Below is a short write-up on the architectural style of our house

Monday, 28 July 2014

A piece of history unearthed in Church Square

The old tram tracks uncovered in Church Square
Recently, workers uncovered some old tram tracks in Church Square whilst working on the A Re Yeng project.

The tracks are in a surprisingly good condition and will be preserved. This discovery highlighted some aspects of Pretoria’s early days of transport with a direct link to the suburb of Arcadia.

A view from Google Maps clearly showing the exposed tracks

Public transport in Pretoria began in 1897 with the establishment of the Pretoria Tramway company which had 8 trams and 50 horses.
Horse drawn tram in Church Square

Map of Church Square showing the tram line
However, the service was disrupted during the Boer War when the horses were needed. Services resumed in 1903 and in 1910, 14 electric trams replace the horse trams. The Tram Shed was completed in 1912 and routes were laid out from Church Square to the Pretoria Station, the Zoo, Sunnyside, Pretoria West and the “Ou Volks Hospitaal”. A total of approximately 21 kilometers of tracks were laid.
Electric tram in Church Square

Later a track was laid to the Union Buildings. Mr Courtenay Smithers, who lived with his parents at 555 Vermeulen Street in 1913, vividly recalls the trams and in particular, the little tram that made its way up to the Union Buildings.
“For most of the day (and only on working days, if I remember correctly) there was only one tram which made the short run from Church Street to the Union Buildings and back, a small one which would carry only half the number of passengers which  the usual “big” trams would carry. This small tram ran along Leyds Street to Vermeulen Street and wound its way up the hill to join the road which ran along in front of the Union Buildings.

Now there is a road that follows the curving route up the hill where the little tram took its slow climb up the hill, making a whining noise in its low gear. Keeping up with the struggling tram was easy. In those days the tram line passed between the pine trees of the plantation that grew on the hillside.  One of the boys who lived in Hamilton Avenue was a good shot with a “catty” and he enjoyed showing off his skill by bringing down a dove or two from the pines. The driver of the tram didn’t like the boy; I suspect he was worried in case the boy let fly at him or the tram, but he never did.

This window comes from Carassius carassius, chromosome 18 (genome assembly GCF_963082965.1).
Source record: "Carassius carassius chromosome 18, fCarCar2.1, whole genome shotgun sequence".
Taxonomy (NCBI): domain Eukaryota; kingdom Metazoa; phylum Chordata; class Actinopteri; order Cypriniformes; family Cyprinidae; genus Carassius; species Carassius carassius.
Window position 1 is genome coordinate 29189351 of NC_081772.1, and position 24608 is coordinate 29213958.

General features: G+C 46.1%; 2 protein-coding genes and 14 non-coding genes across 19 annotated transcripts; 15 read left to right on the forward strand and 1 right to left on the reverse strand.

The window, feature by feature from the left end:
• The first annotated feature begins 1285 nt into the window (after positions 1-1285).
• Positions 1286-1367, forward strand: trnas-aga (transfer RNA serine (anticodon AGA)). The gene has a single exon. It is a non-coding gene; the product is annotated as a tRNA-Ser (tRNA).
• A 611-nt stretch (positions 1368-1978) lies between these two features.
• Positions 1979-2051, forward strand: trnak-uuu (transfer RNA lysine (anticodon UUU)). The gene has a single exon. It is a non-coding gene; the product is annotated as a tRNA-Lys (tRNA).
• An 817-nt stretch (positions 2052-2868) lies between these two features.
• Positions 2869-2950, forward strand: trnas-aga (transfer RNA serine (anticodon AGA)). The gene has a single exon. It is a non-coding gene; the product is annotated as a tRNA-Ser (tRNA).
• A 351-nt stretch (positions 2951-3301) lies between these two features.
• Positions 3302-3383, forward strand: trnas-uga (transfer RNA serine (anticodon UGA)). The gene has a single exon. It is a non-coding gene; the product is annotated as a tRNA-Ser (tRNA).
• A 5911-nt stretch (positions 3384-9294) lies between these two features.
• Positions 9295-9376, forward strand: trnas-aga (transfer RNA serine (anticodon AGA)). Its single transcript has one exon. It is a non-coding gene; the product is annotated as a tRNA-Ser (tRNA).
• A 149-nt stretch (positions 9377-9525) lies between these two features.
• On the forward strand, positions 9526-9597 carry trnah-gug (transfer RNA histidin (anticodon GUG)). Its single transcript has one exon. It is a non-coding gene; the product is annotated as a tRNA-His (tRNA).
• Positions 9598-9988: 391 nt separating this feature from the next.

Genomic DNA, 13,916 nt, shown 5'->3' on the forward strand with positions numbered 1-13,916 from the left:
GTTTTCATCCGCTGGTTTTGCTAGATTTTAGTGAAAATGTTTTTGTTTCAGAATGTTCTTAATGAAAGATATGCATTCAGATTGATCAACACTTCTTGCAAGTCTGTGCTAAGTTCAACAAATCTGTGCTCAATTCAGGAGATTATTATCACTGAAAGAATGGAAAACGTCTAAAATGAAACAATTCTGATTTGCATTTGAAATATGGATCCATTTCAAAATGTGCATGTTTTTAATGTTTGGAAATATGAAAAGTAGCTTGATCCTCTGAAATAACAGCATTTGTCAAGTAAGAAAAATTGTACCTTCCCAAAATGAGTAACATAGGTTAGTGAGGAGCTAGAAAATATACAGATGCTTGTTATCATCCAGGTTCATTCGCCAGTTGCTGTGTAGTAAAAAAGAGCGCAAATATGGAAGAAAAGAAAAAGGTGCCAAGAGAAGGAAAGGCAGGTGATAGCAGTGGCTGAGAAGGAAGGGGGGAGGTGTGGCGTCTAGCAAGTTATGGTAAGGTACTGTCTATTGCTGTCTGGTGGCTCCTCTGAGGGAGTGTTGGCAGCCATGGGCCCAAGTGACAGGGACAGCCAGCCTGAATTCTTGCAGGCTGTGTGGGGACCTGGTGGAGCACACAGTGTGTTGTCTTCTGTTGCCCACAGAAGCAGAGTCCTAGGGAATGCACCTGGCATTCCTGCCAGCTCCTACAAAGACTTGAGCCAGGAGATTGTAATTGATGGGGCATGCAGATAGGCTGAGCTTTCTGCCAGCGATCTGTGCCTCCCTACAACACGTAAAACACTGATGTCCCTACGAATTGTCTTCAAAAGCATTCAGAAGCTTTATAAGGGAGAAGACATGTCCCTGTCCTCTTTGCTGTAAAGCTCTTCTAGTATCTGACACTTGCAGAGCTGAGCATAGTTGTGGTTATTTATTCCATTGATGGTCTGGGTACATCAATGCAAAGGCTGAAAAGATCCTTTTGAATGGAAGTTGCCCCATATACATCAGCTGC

Small boys usually know where to “draw the line”. Inevitably, small boys being small boys, we sometime put a little stone on the line for the tram to crush (with a loud bang of course) as it went over it.

Tram in Paul Kruger Street

We had our special hiding places amongst the trees where we couldn't be seen but from where we could have a good view of the tram. The surly driver never caught us at our mischief but he must have suspected we were the culprits. We occasionally sacrificed a penny from our meagre pocket money and put it on the line so that it was squashed and flattened.
Occasionally we lost our penny because it stuck to the tram wheel and was taken away instead of sticking to the rails.”

“At peak passenger times, when the office workers arrived and left the Union Buildings, the small tram was supplemented by a couple of big trams to provide enough space to cope with the extra passengers to and from Church Street where they could catch trams which took them into town and elsewhere.”

In 1935 trams were supplemented by double-decker buses. The last tram trip was in August 1939.

One of the original trams is parked at Klapperkop

Coach at Fort Klapperkop